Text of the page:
SDSU researcher selected to serve on Landsat Science team

By: SDSU Marketing & Communications

South Dakota State University Professor David Roy, a senior scientist at the Geospatial Sciences Center of Excellence, was selected to serve on the 2018-2023 Landsat Science team following an international competition sponsored by the U. S. Department of Interior U.S. Geological Survey. He is a professor in the geography department.

Through the five-year, nearly $1.2-million contract, Roy and his group will assess, process and develop near real-time land surface-monitoring products from Landsat 8 and Sentinel 2 satellite data. This effort builds upon Roy’s previous work on Landsat funded by NASA that developed a new approach for processing and distributing Landsat data. Monthly and annual composites of the global land surface are generated and freely-accessible through the global Web-Enabled Landsat Data (WELD) portal https://globalweld.cr.usgs.gov/.

These products enable scientists, resource managers, government officials and interested citizens to track the changing face of the landscape in their neighborhood and across the country. What they learn can provide insight on practices agricultural producers and resource managers can adopt that will help them protect and improve soil and water quality.

Roy has been on the Landsat Science team since 2006. He served as co-leader for the 2012-2017 Landsat Science team and was re-elected as co-leader for the 2018-2023 Landsat Science team. The other co-leader is professor Curtis Woodcock from Boston University.

“David and his team are a very productive group,” said GSCE co-director Geoffrey Henebry. “Given his technical expertise, David can identify and solve difficult problems. He and his group have produced several important timely papers on how to use Sentinel 2 and Landsat 8 together.” Sentinel 2 is a pair of European satellites each with a sensor similar to that of Landsat 8.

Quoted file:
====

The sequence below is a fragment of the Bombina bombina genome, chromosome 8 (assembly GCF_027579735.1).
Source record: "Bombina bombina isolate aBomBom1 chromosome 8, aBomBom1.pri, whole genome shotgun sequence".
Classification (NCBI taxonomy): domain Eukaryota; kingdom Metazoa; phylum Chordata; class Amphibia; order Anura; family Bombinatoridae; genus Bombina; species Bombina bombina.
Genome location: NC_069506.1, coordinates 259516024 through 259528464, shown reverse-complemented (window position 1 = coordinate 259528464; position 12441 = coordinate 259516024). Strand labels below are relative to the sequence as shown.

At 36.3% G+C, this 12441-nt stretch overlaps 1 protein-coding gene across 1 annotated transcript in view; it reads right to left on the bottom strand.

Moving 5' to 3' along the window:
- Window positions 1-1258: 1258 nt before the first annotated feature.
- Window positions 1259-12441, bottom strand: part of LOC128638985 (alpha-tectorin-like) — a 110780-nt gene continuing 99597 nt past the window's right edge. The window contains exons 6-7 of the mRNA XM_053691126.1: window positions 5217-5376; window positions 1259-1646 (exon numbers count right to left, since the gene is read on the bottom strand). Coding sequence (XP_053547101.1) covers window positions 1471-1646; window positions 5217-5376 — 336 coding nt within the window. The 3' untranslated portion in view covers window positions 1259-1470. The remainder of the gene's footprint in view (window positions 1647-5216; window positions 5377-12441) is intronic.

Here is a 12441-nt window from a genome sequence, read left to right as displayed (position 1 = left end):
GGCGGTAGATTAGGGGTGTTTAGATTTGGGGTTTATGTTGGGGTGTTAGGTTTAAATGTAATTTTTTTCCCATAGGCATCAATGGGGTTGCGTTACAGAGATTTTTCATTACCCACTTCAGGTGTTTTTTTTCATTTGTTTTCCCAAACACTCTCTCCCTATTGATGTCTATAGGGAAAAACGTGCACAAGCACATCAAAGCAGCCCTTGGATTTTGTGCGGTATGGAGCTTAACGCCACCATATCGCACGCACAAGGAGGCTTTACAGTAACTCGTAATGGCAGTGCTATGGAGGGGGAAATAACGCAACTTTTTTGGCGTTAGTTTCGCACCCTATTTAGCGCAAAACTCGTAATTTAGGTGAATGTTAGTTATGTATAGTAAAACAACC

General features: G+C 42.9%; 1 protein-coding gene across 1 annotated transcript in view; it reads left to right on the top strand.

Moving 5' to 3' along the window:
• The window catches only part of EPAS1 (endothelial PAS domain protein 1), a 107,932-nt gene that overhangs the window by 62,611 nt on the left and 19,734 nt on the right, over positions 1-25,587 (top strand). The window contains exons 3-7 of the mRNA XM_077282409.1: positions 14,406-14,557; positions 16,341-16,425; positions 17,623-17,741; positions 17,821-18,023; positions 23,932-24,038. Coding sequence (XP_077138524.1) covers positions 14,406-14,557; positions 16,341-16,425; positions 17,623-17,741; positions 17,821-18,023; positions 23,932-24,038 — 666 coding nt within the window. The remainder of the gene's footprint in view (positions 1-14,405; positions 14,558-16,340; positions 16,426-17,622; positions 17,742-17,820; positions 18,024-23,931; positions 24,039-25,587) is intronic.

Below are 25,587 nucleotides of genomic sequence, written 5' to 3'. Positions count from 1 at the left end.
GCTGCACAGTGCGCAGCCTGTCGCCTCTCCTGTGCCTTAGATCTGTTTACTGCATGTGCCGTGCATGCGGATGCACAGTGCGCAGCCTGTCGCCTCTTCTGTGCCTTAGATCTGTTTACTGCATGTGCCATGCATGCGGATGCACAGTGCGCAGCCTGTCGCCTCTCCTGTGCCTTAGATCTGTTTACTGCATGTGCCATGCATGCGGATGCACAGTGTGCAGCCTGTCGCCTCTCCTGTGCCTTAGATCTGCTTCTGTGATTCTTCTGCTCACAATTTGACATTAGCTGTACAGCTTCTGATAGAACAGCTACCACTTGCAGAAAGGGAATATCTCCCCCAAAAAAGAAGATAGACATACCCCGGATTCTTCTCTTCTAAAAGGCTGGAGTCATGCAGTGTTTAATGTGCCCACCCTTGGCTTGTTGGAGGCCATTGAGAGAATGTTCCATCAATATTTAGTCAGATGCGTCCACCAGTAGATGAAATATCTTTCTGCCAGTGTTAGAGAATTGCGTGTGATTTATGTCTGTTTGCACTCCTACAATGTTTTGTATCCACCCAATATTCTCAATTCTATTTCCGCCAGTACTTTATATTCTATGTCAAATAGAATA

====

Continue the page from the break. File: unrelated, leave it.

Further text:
Part of the challenge is that the sensors and image packaging on the Sentinel and Landsat satellites are different. “Sentinel 2A and 2B have higher spatial resolution and more spectral bands than Landsat, so the data volumes are much larger,” Henebry explained. Each Landsat pixel has 30-meter resolution while Sentinel pixels have 10- and 20-meter resolution. “Trying to put together all the bits and pieces—radiometric, geometric and data packaging—to get them to work together requires a sophisticated technical solution.”

The new Landsat data delivery approach called analysis-ready data was inspired by the WELD approach.

The work Roy and assistant research professors Lin Yan and Hankui Zhang will be doing involves collaboration with the Landsat Science team, engineers and data distribution personnel, as well as U.S Geological Survey and NASA management. As part of the project, Roy’s group will use data from Landsat and Sentinel satellites to detect and quantify the many kinds of change in land cover and land use that are occurring across North Dakota, South Dakota, Nebraska, Minnesota and Iowa.

Roy and his team will also work with data from Landsat 9, set to launch in December 2020, and are currently helping to articulate the science requirements for the development of Landsat 10, which is scheduled for launch in 2027.

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